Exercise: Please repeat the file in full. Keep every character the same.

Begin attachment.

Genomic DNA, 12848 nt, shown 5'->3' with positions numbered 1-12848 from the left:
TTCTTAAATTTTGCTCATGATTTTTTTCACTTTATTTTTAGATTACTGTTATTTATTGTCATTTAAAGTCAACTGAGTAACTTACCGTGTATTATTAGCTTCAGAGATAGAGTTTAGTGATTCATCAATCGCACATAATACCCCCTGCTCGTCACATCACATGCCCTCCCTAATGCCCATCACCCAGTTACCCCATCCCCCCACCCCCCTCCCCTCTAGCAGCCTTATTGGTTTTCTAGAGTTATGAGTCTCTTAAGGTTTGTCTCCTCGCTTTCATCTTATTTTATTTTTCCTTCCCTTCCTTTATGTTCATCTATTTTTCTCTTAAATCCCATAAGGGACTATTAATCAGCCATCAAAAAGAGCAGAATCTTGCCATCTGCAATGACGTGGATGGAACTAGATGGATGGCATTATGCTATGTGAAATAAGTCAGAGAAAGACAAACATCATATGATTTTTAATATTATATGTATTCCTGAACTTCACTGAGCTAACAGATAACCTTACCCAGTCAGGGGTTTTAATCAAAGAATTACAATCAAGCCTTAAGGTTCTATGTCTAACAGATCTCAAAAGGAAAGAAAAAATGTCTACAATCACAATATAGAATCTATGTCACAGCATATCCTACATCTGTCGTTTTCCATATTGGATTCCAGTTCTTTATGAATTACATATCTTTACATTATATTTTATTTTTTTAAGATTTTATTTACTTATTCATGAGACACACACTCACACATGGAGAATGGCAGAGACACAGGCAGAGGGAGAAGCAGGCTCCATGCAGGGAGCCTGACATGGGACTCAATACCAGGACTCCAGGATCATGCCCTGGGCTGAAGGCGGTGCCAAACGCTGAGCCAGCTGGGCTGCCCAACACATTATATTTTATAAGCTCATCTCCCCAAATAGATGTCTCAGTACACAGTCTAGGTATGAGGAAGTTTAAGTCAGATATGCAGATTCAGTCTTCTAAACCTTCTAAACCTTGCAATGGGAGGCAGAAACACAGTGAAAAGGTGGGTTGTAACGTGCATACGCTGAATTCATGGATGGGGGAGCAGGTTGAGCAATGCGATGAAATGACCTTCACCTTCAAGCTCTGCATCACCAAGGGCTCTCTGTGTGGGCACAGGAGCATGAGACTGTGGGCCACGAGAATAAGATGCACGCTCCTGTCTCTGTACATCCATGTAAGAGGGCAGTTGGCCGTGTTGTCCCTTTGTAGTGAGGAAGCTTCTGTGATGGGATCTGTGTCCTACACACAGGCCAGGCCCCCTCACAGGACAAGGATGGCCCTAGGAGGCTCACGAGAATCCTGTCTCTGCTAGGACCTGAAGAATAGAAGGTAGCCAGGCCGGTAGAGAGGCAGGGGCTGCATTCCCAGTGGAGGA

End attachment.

Genomic DNA, 12848 nt, shown 5'->3' with positions numbered 1-12848 from the left:
TTCTTAAATTTTGCTCATGATTTTTTTCACTTTATTTTTAGATTACTGTTATTTATTGTCATTTAAAGTCAACTGAGTAACTTACCGTGTATTATTAGCTTCAGAGATAGAGTTTAGTGATTCATCAATCGCACATAATACCCCCTGCTCGTCACATCACATGCCCTCCCTAATGCCCATCACCCAGTTACCCCATCCCCCCACCCCCCTCCCCTCTAGCAGCCTTATTGGTTTTCTAGAGTTATGAGTCTCTTAAGGTTTGTCTCCTCGCTTTCATCTTATTTTATTTTTCCTTCCCTTCCTTTATGTTCATCTATTTTTCTCTTAAATCCCATAAGGGACTATTAATCAGCCATCAAAAAGAGCAGAATCTTGCCATCTGCAATGACGTGGATGGAACTAGATGGATGGCATTATGCTATGTGAAATAAGTCAGAGAAAGACAAACATCATATGATTTTTAATATTATATGTATTCCTGAACTTCACTGAGCTAACAGATAACCTTACCCAGTCAGGGGTTTTAATCAAAGAATTACAATCAAGCCTTAAGGTTCTATGTCTAACAGATCTCAAAAGGAAAGAAAAAATGTCTACAATCACAATATAGAATCTATGTCACAGCATATCCTACATCTGTCGTTTTCCATATTGGATTCCAGTTCTTTATGAATTACATATCTTTACATTATATTTTATTTTTTTAAGATTTTATTTACTTATTCATGAGACACACACTCACACATGGAGAATGGCAGAGACACAGGCAGAGGGAGAAGCAGGCTCCATGCAGGGAGCCTGACATGGGACTCAATACCAGGACTCCAGGATCATGCCCTGGGCTGAAGGCGGTGCCAAACGCTGAGCCAGCTGGGCTGCCCAACACATTATATTTTATAAGCTCATCTCCCCAAATAGATGTCTCAGTACACAGTCTAGGTATGAGGAAGTTTAAGTCAGATATGCAGATTCAGTCTTCTAAACCTTCTAAACCTTGCAATGGGAGGCAGAAACACAGTGAAAAGGTGGGTTGTAACGTGCATACGCTGAATTCATGGATGGGGGAGCAGGTTGAGCAATGCGATGAAATGACCTTCACCTTCAAGCTCTGCATCACCAAGGGCTCTCTGTGTGGGCACAGGAGCATGAGACTGTGGGCCACGAGAATAAGATGCACGCTCCTGTCTCTGTACATCCATGTAAGAGGGCAGTTGGCCGTGTTGTCCCTTTGTAGTGAGGAAGCTTCTGTGATGGGATCTGTGTCCTACACACAGGCCAGGCCCCCTCACAGGACAAGGATGGCCCTAGGAGGCTCACGAGAATCCTGTCTCTGCTAGGACCTGAAGAATAGAAGGTAGCCAGGCCGGTAGAGAGGCAGGGGCTGCATTCCCAGTGGAGGA